• License to Kill (1989)

    License to Kill (1989): Bond film no 16, Dalton's second and last outing is much darker and yet weaker than the first one. The first one where Bond goes rogue, driven by vengeance instead of duty. Unremarkable theme song. Villain is a drug smuggler; I guess with the collapse of the USSR they couldn't have another Russia-centered plot. More actors look familiar as we near the 90s. Notable are a young Benicio del Toro playing a henchman and Cary-Hiroyuki Tagawa (known for playing Shang Tsung. Dalton's performance is mixed, and for some reason he reminds me of Sir Patrick Stewart in some scenes. Too bad he couldn't have had a better sendoff as Bond.

  • The Living Daylights (1987)

    The Living Daylights (1987): Bond film no. 15 and first of only two Dalton entries. More 80s music theme song, this time by A-ha. Much more serious in tone compared to Connery / Moore. John Rhys-Davies is here, years before Sliders or LOTR. No sci-fi mad scientist stuff this time, straight-up spy stuff (more or less). Assassinations, defections, Russia's internal politics, Afghan rebels, weapons, smuggling, drug deals, faked deaths, etc. Might be a tiny bit too long. Surprisingly, I liked this one!

2021 June

  • Downsizing (2017)

    Was stuck in a waiting room long enough to watch Downsizing (2017) on cable. Interesting sci-fi concept (miniaturizing humans to reduce consumption and avoid climate change) serving as background for a mediocre Matt Damon story.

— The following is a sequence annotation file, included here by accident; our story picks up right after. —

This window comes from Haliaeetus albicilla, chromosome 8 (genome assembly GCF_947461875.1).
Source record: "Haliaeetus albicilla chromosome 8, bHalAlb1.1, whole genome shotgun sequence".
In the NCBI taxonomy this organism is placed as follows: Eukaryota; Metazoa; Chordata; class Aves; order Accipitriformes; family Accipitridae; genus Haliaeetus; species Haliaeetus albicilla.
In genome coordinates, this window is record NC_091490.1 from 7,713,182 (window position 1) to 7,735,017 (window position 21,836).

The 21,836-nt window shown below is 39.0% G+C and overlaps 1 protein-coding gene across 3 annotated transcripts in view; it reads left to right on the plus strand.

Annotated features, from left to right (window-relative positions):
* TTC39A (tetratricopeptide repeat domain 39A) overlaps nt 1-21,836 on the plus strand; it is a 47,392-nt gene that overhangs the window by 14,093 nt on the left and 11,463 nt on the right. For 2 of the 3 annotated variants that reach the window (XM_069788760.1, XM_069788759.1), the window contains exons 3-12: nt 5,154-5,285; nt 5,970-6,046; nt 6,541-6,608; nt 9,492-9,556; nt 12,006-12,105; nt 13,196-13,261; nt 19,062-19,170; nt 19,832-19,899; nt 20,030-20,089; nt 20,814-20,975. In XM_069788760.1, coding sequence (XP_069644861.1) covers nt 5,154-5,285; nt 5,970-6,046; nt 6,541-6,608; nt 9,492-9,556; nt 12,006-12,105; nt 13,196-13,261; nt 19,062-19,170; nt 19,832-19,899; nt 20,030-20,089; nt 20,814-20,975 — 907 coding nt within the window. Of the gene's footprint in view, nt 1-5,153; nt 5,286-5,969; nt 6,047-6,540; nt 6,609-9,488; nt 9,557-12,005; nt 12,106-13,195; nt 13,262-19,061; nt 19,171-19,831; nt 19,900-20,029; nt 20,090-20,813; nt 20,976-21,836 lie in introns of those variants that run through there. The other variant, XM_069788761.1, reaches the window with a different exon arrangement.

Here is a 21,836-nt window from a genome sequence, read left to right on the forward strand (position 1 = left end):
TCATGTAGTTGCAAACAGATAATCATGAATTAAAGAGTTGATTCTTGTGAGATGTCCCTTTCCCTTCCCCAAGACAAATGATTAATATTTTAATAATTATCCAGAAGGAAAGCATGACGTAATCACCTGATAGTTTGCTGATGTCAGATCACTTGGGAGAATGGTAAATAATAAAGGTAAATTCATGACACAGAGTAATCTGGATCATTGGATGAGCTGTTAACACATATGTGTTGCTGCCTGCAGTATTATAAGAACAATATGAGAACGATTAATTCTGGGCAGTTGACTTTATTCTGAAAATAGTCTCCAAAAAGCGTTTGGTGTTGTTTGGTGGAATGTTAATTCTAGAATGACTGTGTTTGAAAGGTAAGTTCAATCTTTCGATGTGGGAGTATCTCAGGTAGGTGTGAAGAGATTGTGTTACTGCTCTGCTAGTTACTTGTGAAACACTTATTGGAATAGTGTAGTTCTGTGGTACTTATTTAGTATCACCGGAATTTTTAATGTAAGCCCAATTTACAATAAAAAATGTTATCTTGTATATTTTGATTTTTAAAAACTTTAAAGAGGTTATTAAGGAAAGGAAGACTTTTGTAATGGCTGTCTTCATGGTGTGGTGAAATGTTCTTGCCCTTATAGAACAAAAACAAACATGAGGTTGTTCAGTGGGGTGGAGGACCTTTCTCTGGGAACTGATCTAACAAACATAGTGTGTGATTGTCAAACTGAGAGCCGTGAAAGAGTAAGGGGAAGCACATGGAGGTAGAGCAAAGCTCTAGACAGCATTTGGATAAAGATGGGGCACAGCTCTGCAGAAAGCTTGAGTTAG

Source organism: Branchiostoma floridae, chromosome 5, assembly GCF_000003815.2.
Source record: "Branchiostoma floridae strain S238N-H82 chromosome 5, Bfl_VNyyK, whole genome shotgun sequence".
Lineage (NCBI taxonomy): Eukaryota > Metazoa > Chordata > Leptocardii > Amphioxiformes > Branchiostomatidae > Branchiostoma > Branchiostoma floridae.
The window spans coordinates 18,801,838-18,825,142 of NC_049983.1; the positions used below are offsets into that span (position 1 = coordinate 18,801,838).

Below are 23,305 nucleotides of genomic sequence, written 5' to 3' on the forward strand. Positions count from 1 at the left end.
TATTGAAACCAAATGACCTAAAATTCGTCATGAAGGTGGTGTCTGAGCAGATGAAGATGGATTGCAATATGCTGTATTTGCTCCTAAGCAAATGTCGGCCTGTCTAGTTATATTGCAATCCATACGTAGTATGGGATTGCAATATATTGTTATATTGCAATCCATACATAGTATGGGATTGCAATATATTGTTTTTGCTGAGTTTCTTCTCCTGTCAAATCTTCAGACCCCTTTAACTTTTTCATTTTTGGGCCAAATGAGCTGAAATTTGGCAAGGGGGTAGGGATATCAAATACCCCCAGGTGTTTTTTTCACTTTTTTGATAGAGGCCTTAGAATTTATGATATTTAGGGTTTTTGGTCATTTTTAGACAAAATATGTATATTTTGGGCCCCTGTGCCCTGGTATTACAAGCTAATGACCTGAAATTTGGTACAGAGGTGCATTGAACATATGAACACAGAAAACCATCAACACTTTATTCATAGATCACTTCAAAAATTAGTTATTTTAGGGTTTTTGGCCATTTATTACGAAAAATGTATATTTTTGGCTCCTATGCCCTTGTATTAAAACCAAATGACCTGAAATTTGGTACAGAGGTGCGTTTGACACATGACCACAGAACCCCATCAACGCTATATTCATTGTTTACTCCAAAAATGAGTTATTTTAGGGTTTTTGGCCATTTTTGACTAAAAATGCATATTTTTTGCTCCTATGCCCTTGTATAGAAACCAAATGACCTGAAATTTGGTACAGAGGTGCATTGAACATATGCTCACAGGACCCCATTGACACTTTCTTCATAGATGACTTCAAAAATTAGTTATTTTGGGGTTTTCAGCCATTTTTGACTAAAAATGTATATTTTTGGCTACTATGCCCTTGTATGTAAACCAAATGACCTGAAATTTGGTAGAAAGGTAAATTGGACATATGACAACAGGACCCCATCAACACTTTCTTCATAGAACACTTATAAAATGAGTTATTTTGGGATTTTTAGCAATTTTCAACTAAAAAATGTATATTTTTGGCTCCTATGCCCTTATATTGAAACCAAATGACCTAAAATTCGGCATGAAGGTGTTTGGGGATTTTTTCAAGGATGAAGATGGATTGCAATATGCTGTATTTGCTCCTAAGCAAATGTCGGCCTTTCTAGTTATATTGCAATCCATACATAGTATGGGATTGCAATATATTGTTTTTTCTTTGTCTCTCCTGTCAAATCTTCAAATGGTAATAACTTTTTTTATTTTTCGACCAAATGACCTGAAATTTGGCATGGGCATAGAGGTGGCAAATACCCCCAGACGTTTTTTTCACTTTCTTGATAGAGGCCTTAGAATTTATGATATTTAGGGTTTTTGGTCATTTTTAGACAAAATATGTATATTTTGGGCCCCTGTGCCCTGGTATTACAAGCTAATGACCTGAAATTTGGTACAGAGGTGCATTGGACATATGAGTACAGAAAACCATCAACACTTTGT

• In the wee hours earlier for some reason I decided to watch Transformers: The Last Knight (2017) while playing online boardgames with friends. It was the only one of the Bayverse films I hadn't seen yet, and now that I have that seemed like a good decision. Too long, ridiculous plot, and once again the Decepticons barely distinguishable from each other.

    The story needs a lot of suspension of disbelief. Lots of spectacle as you'd expect from Michael Bay. Surprised they managed to get Anthony Hopkins for this. John Turturro is still around, but serving only as plot exposition. They decided to introduce a new female lead that looked as close to Megan Fox as possible.

    The movie ends with Cybertron crashed into Earth, so you kind of have to suspend your belief in physics as well. Also, apparently Earth is Unicron! WTH lol.

  • A View To A Kill (1985)